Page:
Making sure your website works well on any device is an important consideration for any company. In the past, this problem was solved by creating separate mobile versions of your desktop site. However, over the past few years designers and developers have come up with better, more efficient ways of dealing with the wide array of devices out there. To keep you up on the latest, here are a few of the buzzwords around the subject of device-independent design.
The term “progressive enhancement” describes an overall design philosophy, where web designers create a “core” or baseline experience, and then layer on more enhancements which only display in an environment built to handle them well. The alternative is “graceful degradation,” which means you start with the most sophisticated version, then plan for alternative display on devices which can’t support that experience.
This term refers to a methodology where “sniffers” on your web server determine the kind of device making the request before the page loads, and then delivering code and assets tailored for that device. While adaptive delivery requires a longer and more involved development process, it can also offer faster load times for complex sites where the use case for a mobile visitor is very different than that of a desktop visitor.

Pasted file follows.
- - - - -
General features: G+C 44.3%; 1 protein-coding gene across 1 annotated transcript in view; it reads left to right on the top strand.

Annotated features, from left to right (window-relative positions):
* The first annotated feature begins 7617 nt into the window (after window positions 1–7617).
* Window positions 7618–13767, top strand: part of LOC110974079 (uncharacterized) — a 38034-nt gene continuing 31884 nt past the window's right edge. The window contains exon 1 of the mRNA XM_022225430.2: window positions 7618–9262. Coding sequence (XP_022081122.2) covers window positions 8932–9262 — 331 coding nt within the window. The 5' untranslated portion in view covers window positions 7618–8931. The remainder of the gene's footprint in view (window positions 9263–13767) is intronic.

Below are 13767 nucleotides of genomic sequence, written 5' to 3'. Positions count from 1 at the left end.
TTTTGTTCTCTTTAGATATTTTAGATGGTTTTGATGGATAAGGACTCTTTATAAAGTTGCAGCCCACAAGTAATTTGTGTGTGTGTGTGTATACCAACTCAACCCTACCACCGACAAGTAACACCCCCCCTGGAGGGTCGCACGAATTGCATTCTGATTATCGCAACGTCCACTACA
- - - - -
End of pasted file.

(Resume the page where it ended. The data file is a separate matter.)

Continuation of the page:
A fully-responsive design utilizes a grid layout, as well as special image compression techniques and CSS, to shift elements around and display them differently depending on the environment. Doing fully-responsive website design provides a nice balance of rapid development with the ability to deliver a rich, appealing end-user experience.
In 2014, you can’t afford to ignore mobile devices, tablets, retina displays or any of the various environments where visitors might encounter your website. By planning ahead and using the best methodology for your project, you can be sure to get the maximum impact and longevity out of your new website.